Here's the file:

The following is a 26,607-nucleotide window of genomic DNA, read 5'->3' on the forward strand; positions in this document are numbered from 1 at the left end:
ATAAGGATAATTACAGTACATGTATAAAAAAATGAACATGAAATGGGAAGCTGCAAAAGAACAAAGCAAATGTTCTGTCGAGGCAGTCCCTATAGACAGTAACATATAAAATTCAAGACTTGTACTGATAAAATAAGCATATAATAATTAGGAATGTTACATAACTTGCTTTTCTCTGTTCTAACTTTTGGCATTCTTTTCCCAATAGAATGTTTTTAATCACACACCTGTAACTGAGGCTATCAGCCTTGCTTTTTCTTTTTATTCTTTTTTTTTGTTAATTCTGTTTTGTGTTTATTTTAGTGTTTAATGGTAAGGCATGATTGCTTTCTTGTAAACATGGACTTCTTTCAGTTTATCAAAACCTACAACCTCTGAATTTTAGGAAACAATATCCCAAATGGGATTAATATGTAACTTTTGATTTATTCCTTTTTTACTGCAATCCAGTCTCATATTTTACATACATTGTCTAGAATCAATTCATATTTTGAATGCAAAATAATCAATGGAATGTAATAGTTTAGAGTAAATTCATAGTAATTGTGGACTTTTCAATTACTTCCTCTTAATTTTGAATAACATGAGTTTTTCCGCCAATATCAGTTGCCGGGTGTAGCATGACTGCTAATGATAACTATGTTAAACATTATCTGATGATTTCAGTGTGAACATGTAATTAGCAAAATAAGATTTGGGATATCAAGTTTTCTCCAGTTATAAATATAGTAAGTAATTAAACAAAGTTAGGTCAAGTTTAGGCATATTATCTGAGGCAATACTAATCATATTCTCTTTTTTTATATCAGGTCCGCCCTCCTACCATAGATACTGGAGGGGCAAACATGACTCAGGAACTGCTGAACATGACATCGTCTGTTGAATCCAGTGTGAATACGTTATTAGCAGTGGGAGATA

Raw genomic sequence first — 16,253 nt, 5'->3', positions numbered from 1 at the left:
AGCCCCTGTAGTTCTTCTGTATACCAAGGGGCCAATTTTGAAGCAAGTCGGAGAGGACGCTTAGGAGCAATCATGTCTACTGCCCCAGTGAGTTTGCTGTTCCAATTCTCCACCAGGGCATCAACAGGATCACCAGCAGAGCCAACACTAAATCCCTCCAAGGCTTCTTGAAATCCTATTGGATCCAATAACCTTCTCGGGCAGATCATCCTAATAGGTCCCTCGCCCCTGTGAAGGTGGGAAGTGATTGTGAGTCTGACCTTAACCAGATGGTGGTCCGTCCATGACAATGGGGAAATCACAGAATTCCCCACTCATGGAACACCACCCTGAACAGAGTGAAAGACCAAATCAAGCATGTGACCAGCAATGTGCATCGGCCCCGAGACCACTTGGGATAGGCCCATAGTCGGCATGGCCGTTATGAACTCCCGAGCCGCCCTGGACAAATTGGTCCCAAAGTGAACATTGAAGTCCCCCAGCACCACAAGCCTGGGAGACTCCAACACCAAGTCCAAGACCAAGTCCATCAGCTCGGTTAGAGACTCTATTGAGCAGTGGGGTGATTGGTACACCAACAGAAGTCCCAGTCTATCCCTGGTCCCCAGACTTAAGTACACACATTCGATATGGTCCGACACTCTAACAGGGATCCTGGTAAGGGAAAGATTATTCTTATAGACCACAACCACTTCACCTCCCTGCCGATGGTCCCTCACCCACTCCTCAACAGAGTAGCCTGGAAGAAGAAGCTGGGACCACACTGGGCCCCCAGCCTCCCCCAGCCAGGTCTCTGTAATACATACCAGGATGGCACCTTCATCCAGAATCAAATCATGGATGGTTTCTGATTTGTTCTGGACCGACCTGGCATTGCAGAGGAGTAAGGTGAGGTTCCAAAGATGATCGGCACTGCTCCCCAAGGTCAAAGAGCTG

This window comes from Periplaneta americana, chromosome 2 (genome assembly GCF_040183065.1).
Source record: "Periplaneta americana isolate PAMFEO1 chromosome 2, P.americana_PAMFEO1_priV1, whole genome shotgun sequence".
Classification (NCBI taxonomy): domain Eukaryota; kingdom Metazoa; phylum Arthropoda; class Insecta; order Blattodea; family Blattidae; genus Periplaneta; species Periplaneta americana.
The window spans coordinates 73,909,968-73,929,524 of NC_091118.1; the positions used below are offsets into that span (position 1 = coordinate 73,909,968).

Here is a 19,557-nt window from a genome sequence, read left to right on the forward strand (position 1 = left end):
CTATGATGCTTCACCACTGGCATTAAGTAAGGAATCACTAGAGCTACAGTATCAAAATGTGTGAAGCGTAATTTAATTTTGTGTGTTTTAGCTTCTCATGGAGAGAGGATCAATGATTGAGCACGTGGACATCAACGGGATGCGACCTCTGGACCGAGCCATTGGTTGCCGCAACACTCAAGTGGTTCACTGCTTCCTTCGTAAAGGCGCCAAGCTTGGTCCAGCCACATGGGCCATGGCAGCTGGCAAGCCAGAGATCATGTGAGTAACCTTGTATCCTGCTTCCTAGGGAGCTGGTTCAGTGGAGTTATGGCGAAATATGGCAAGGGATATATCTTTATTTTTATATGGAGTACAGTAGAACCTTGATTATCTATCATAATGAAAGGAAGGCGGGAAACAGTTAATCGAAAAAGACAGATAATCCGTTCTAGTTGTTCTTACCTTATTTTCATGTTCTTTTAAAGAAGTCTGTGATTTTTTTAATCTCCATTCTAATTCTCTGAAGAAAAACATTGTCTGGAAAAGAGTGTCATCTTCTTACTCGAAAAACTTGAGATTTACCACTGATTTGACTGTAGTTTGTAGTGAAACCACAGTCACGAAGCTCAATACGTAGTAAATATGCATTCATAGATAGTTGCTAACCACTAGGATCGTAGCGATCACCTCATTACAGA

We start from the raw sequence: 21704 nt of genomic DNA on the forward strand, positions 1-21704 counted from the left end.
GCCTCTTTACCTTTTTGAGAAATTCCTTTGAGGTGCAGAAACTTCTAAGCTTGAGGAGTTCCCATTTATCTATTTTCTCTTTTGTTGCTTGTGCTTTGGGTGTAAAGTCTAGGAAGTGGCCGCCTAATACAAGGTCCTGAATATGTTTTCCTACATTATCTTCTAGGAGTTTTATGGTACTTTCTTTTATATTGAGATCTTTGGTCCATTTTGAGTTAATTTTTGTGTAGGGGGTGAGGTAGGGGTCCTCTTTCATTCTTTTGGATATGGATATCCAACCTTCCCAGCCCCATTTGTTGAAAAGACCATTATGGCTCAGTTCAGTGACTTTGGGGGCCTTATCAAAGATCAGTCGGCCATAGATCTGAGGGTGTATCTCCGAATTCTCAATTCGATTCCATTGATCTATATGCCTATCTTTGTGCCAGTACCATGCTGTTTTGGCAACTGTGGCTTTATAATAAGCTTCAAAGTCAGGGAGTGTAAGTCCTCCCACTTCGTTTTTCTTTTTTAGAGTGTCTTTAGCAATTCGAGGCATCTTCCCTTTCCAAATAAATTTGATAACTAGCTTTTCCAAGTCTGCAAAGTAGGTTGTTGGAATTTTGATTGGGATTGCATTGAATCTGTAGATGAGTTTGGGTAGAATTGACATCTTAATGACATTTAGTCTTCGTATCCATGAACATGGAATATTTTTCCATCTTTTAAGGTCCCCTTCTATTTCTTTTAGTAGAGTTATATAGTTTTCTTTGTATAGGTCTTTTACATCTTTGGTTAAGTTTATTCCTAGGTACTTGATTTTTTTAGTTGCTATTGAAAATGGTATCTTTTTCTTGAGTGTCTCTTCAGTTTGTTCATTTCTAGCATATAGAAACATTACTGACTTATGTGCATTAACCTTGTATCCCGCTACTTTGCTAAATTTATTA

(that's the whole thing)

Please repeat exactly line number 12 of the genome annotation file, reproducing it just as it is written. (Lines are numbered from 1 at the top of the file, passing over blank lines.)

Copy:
GCCTCTTTACCTTTTTGAGAAATTCCTTTGAGGTGCAGAAACTTCTAAGCTTGAGGAGTTCCCATTTATCTATTTTCTCTTTTGTTGCTTGTGCTTTGGGTGTAAAGTCTAGGAAGTGGCCGCCTAATACAAGGTCCTGAATATGTTTTCCTACATTATCTTCTAGGAGTTTTATGGTACTTTCTTTTATATTGAGATCTTTGGTCCATTTTGAGTTAATTTTTGTGTAGGGGGTGAGGTAGGGGTCCTCTTTCATTCTTTTGGATATGGATATCCAACCTTCCCAGCCCCATTTGTTGAAAAGACCATTATGGCTCAGTTCAGTGACTTTGGGGGCCTTATCAAAGATCAGTCGGCCATAGATCTGAGGGTGTATCTCCGAATTCTCAATTCGATTCCATTGATCTATATGCCTATCTTTGTGCCAGTACCATGCTGTTTTGGCAACTGTGGCTTTATAATAAGCTTCAAAGTCAGGGAGTGTAAGTCCTCCCACTTCGTTTTTCTTTTTTAGAGTGTCTTTAGCAATTCGAGGCATCTTCCCTTTCCAAATAAATTTGATAACTAGCTTTTCCAAGTCTGCAAAGTAGGTTGTTGGAATTTTGATTGGGATTGCATTGAATCTGTAGATGAGTTTGGGTAGAATTGACATCTTAATGACATTTAGTCTTCGTATCCATGAACATGGAATATTTTTCCATCTTTTAAGGTCCCCTTCTATTTCTTTTAGTAGAGTTATATAGTTTTCTTTGTATAGGTCTTTTACATCTTTGGTTAAGTTTATTCCTAGGTACTTGATTTTTTTAGTTGCTATTGAAAATGGTATCTTTTTCTTGAGTGTCTCTTCAGTTTGTTCATTTCTAGCATATAGAAACATTACTGACTTATGTGCATTAACCTTGTATCCCGCTACTTTGCTAAATTTATTA